The cost of fixing a public sector payroll system continues to increase.
The underpayments, which date back to a 2004 change to the Holidays Act, came to light in 2016.
The ministry, which is responsible for enforcing labour laws, paid $1.9 million in November to current staff left out-of-pocket.
Altogether, the Ministry of Business, Innovation and Employment (MBIE) is facing total costs of at least $30m.
Figures newly released under the OIA show the ministry has spent almost $7m on outside contractors to help fix the problems and used the equivalent of just three fulltime staff on the project since 2015.
It will spend an additional $15-18m on designing, testing and implementing a new payroll system. Selecting a supplier cost almost $1m of this.
The government has ordered ministries to reduce the use of contractors and consultants.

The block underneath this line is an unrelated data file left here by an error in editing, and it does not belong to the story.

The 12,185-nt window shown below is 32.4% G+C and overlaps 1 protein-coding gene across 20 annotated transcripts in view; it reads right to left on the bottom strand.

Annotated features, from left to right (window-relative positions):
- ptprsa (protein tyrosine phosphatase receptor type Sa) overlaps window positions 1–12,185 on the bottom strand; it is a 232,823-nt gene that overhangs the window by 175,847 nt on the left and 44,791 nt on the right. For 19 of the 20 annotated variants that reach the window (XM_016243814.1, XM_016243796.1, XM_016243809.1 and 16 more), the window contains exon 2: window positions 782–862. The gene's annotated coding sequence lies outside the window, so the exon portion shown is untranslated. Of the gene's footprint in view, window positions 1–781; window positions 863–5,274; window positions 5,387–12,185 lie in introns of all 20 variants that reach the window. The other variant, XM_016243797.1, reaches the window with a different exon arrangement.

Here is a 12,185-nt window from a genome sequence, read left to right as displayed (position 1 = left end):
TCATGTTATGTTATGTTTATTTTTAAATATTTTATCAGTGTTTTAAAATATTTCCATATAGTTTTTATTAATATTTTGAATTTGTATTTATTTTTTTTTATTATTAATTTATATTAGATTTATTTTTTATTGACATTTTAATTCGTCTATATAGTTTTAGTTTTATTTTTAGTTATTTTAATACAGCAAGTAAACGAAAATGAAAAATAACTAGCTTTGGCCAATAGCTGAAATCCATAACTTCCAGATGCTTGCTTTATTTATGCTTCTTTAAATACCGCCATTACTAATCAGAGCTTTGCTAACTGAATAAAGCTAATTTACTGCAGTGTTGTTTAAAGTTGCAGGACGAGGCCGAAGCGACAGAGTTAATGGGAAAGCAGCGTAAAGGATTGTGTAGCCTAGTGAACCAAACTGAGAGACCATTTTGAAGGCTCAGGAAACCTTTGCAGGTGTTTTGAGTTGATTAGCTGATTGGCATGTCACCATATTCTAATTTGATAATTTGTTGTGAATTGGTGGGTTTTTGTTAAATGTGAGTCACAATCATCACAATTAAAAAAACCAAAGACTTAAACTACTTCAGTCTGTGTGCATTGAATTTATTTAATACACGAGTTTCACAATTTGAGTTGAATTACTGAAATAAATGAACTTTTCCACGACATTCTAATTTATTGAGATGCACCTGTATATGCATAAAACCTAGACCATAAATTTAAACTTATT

However, MBIE said "complexity" of the payroll project demanded the "specialised skills" of contractors.
It had already set aside $12m to recompense more than 9000 former and current staff who were short-changed on their holiday pay over several years.
The spending on contractors amounted to $800,000 in the 2015-16 financial year; $2.4m in 2016-17; $2.6m in 2017-18; and $950,000 up to November 2018 this financial year.
MBIE is just one of many large organisations facing a big bill for historic payroll problems.
Affected current staff include MBIE, WorkSafe and those Ministry of Housing and Urban Development people paid through MBIE's payroll system.